In a year that saw City of Guelph departments and boards do everything possible to keep their budget increase close to zero, the Guelph Police Service asked for a nearly 10 per cent increase. That accounts for over half of this year’s total tax levy increase, which currently sits at 3.78 per cent, but Guelph’s Police Chief is firm, his service needs those fund and the new people they will secure.
“It’s almost like we have this perfect storm of events that have left us with record crime rates, record crime severity, and all those other things you saw at council,” Cobey said referring to last week’s budget presentation. “This is the correction we need to get on a reasonable footing, and then grow at more of a pace that you’re used to seeing.”
Cobey explained that the service is facing a crunch between the needs of covering a rapidly growing city, and a change in the types of calls his officers are responding to.
“I think it’s difficult for members of the community to truly realize what it’s like to deal with trauma every single day, and fortunately they don’t have to,” said Cobey about the mental health of his staff.
“The fact that we’re having this conversation is light years ahead of where we were 25 or 30 years ago,” Cobey added. “I think our work has also changed in the sense that there are those in our community who struggle with mental health, or those in our community who struggle with the opioid addiction crisis.”
In essence, Guelph is no longer a small town, and we don’t have small town problems anymore, Cobey said. When you take the school year population of the University of Guelph into effect, Guelph is tipping towards 200,000 residents in the next 20 years, and now there’s more uncertainty for officers in terms of what type of call they’re answering when they head out.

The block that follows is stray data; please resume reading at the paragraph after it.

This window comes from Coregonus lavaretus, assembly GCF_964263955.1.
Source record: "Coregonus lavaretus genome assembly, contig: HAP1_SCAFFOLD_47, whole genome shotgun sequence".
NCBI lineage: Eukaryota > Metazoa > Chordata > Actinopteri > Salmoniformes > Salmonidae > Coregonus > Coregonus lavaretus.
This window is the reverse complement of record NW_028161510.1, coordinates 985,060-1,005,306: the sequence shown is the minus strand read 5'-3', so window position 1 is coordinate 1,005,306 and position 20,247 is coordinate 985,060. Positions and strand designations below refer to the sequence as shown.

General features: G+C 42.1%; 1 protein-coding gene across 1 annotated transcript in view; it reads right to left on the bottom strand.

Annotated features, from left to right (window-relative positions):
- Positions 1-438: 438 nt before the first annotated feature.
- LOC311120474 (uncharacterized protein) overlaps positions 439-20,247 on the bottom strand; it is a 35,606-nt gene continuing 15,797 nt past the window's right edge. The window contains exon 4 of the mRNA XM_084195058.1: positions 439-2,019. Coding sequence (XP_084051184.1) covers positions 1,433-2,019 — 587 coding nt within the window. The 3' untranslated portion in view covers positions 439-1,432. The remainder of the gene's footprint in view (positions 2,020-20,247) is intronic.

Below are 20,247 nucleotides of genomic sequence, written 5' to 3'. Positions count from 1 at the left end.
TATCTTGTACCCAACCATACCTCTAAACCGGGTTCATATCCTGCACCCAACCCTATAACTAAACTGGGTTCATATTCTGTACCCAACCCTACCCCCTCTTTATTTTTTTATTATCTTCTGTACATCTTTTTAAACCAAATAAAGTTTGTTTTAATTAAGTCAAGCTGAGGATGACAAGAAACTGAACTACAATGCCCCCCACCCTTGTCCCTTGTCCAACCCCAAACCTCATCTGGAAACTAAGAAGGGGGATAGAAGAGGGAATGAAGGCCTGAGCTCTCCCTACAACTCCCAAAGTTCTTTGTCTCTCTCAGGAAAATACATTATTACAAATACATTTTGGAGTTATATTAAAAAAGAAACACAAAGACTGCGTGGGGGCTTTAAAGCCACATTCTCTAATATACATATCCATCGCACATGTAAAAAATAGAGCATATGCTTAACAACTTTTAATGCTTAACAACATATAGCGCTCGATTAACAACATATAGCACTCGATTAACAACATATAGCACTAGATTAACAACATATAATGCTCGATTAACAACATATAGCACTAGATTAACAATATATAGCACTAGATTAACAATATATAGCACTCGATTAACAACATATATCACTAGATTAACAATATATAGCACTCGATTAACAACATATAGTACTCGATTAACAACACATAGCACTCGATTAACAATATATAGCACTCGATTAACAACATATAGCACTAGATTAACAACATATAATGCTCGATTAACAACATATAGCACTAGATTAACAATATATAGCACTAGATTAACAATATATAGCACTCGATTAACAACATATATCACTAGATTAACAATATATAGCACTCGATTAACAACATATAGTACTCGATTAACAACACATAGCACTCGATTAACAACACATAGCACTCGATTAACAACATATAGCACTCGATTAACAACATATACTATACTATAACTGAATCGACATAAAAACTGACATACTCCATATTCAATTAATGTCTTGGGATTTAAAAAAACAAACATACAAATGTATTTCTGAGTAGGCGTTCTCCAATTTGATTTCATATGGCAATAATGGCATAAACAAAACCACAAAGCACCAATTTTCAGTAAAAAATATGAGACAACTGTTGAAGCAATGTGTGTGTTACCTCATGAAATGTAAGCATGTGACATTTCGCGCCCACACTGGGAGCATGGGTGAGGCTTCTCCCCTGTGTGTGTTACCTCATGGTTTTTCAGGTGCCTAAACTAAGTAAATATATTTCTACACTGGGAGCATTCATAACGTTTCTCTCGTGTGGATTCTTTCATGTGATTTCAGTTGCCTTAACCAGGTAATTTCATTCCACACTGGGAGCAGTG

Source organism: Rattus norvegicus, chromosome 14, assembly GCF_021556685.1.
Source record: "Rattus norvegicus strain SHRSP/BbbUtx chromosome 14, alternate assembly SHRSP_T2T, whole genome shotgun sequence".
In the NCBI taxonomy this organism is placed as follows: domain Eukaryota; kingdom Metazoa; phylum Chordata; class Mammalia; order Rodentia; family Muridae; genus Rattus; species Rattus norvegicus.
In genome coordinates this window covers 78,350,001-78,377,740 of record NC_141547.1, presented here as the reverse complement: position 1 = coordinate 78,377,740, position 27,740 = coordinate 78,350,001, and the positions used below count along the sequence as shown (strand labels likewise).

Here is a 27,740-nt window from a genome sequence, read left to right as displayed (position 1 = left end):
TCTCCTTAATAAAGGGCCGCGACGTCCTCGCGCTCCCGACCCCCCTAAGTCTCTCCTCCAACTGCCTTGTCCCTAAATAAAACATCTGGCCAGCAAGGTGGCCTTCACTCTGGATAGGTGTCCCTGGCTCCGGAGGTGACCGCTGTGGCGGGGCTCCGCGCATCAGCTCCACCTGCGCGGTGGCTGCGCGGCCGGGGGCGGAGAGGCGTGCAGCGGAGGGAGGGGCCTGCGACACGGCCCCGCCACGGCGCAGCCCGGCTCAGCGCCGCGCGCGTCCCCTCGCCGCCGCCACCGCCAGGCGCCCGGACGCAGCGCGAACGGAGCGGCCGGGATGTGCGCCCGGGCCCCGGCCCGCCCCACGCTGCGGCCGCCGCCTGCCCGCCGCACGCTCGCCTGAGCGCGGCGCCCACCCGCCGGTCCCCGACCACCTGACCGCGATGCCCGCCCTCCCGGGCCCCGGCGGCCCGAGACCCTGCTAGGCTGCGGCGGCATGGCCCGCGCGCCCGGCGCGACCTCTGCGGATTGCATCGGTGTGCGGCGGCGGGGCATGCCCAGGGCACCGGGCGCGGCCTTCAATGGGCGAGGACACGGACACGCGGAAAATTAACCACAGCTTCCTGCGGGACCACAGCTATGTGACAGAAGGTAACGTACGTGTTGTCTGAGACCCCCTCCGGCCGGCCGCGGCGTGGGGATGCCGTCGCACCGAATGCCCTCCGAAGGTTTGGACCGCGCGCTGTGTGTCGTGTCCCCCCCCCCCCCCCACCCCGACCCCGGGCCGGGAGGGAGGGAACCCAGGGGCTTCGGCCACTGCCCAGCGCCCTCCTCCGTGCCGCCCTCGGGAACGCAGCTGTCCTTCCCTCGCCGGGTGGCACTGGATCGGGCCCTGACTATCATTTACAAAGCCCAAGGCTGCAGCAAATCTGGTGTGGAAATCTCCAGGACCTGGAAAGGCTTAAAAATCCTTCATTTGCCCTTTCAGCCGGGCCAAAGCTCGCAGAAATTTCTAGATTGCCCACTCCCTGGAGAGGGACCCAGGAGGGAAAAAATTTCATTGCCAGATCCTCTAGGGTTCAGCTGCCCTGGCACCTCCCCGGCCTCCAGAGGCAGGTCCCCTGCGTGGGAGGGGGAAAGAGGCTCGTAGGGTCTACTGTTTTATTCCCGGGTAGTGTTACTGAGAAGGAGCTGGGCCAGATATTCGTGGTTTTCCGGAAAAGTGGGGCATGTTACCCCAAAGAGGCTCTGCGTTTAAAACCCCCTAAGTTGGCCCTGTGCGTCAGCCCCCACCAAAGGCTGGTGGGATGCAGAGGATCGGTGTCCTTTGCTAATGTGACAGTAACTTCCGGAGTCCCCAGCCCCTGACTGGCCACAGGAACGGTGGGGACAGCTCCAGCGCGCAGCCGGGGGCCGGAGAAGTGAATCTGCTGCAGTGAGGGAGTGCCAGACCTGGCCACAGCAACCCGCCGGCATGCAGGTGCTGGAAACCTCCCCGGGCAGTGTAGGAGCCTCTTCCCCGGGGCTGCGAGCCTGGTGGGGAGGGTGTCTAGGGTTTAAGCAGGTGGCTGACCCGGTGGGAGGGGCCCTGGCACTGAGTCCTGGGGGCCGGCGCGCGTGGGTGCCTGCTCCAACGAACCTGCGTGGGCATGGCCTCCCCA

“Our members don’t know if they’re going to a medical call, if they’re going to a car accident, or if they’re going to investigate a violent offense,” Cobey explained. “It’s the fact that they’re always there to answer the call, and that’s why the appropriate resources and supports are important. They sustain our ability to serve the whole community.”
In it’s 2020 Budget, the Guelph Police Service is asking for the money to fire 30 new positions, 17 officers and 13 civilian. Among the potential hires is eight neighbourhood patrol officers, eight 911 dispatchers, a wellness co-ordinator, and a Professional Development and Recruiting Unit (PDRU) officer.
Cobey and the Police Board have made the point in council that these additional human resources will give police staff the tools to deal with the new demands of the job, and take pressure off current staff who are racking up a lot of overtime. The quarterly operating variance report coming to Committee of the Whole next week warns council that overtime costs for the police for 2019 might push the police budget into a negative position.
Chief Cobey said that he can’t promise that the extra funds and personnel are going to make Guelph the safest city in Canada again, but he thinks it’s the best way to reverse the trend in the statistics.
“Our goal is to make Guelph the safest, happiest, and healthiest community in the country,” he said. “I can’t guarantee that’s going to happen, but I think that’s a sound goal for us, and for the community, to strive for.”
The full interview with Chief Cobey can be heard on Open Sources Guelph this Thursday at 5 pm on CFRU 93.3 fm.